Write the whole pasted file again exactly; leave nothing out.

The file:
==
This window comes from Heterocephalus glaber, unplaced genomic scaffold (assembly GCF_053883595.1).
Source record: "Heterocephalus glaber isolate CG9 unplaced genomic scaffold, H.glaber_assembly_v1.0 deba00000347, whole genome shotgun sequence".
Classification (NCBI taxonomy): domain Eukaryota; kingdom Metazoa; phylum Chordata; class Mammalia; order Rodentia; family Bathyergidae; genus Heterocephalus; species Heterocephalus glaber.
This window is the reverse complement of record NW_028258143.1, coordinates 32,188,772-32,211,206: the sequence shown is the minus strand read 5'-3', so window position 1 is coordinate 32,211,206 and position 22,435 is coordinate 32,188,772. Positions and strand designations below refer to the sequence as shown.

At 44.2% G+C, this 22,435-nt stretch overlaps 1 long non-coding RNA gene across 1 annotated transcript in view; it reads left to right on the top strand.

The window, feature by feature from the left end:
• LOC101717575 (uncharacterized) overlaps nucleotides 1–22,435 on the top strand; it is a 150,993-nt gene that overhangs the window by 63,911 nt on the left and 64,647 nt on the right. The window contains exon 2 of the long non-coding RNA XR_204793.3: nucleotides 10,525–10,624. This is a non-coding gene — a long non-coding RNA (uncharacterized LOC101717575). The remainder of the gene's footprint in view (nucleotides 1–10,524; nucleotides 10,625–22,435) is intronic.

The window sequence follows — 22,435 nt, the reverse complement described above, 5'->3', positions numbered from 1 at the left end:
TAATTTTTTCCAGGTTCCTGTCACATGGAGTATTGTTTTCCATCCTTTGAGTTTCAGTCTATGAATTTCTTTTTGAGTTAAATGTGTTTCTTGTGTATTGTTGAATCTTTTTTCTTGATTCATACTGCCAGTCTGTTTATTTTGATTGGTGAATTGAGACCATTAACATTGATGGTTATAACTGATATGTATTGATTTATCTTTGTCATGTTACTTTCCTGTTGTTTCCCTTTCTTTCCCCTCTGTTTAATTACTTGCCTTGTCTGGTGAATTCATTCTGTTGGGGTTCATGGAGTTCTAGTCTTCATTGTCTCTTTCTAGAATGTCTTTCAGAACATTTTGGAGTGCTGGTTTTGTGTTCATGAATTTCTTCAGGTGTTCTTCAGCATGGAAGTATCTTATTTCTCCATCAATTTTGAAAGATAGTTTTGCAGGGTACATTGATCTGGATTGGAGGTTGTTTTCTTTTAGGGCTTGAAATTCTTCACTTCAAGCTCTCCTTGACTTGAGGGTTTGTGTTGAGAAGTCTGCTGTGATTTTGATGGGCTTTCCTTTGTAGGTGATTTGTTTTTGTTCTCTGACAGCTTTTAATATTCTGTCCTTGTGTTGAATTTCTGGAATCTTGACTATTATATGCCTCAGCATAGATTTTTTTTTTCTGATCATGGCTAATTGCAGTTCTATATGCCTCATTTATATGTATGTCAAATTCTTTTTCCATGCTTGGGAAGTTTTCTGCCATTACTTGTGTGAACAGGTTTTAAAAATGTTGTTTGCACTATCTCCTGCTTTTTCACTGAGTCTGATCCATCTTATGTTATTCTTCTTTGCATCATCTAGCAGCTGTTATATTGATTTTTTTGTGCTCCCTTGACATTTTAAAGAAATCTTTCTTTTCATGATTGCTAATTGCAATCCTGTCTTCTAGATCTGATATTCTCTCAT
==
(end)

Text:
This window comes from Heterocephalus glaber, unplaced genomic scaffold (assembly GCF_053883595.1).
Source record: "Heterocephalus glaber isolate CG9 unplaced genomic scaffold, H.glaber_assembly_v1.0 deba00000347, whole genome shotgun sequence".
Classification (NCBI taxonomy): domain Eukaryota; kingdom Metazoa; phylum Chordata; class Mammalia; order Rodentia; family Bathyergidae; genus Heterocephalus; species Heterocephalus glaber.
This window is the reverse complement of record NW_028258143.1, coordinates 32,188,772-32,211,206: the sequence shown is the minus strand read 5'-3', so window position 1 is coordinate 32,211,206 and position 22,435 is coordinate 32,188,772. Positions and strand designations below refer to the sequence as shown.

At 44.2% G+C, this 22,435-nt stretch overlaps 1 long non-coding RNA gene across 1 annotated transcript in view; it reads left to right on the top strand.

The window, feature by feature from the left end:
• LOC101717575 (uncharacterized) overlaps nucleotides 1–22,435 on the top strand; it is a 150,993-nt gene that overhangs the window by 63,911 nt on the left and 64,647 nt on the right. The window contains exon 2 of the long non-coding RNA XR_204793.3: nucleotides 10,525–10,624. This is a non-coding gene — a long non-coding RNA (uncharacterized LOC101717575). The remainder of the gene's footprint in view (nucleotides 1–10,524; nucleotides 10,625–22,435) is intronic.

The window sequence follows — 22,435 nt, the reverse complement described above, 5'->3', positions numbered from 1 at the left end:
TAATTTTTTCCAGGTTCCTGTCACATGGAGTATTGTTTTCCATCCTTTGAGTTTCAGTCTATGAATTTCTTTTTGAGTTAAATGTGTTTCTTGTGTATTGTTGAATCTTTTTTCTTGATTCATACTGCCAGTCTGTTTATTTTGATTGGTGAATTGAGACCATTAACATTGATGGTTATAACTGATATGTATTGATTTATCTTTGTCATGTTACTTTCCTGTTGTTTCCCTTTCTTTCCCCTCTGTTTAATTACTTGCCTTGTCTGGTGAATTCATTCTGTTGGGGTTCATGGAGTTCTAGTCTTCATTGTCTCTTTCTAGAATGTCTTTCAGAACATTTTGGAGTGCTGGTTTTGTGTTCATGAATTTCTTCAGGTGTTCTTCAGCATGGAAGTATCTTATTTCTCCATCAATTTTGAAAGATAGTTTTGCAGGGTACATTGATCTGGATTGGAGGTTGTTTTCTTTTAGGGCTTGAAATTCTTCACTTCAAGCTCTCCTTGACTTGAGGGTTTGTGTTGAGAAGTCTGCTGTGATTTTGATGGGCTTTCCTTTGTAGGTGATTTGTTTTTGTTCTCTGACAGCTTTTAATATTCTGTCCTTGTGTTGAATTTCTGGAATCTTGACTATTATATGCCTCAGCATAGATTTTTTTTTTCTGATCATGGCTAATTGCAGTTCTATATGCCTCATTTATATGTATGTCAAATTCTTTTTCCATGCTTGGGAAGTTTTCTGCCATTACTTGTGTGAACAGGTTTTAAAAATGTTGTTTGCACTATCTCCTGCTTTTTCACTGAGTCTGATCCATCTTATGTTATTCTTCTTTGCATCATCTAGCAGCTGTTATATTGATTTTTTTGTGCTCCCTTGACATTTTAAAGAAATCTTTCTTTTCATGATTGCTAATTGCAATCCTGTCTTCTAGATCTGATATTCTCTCAT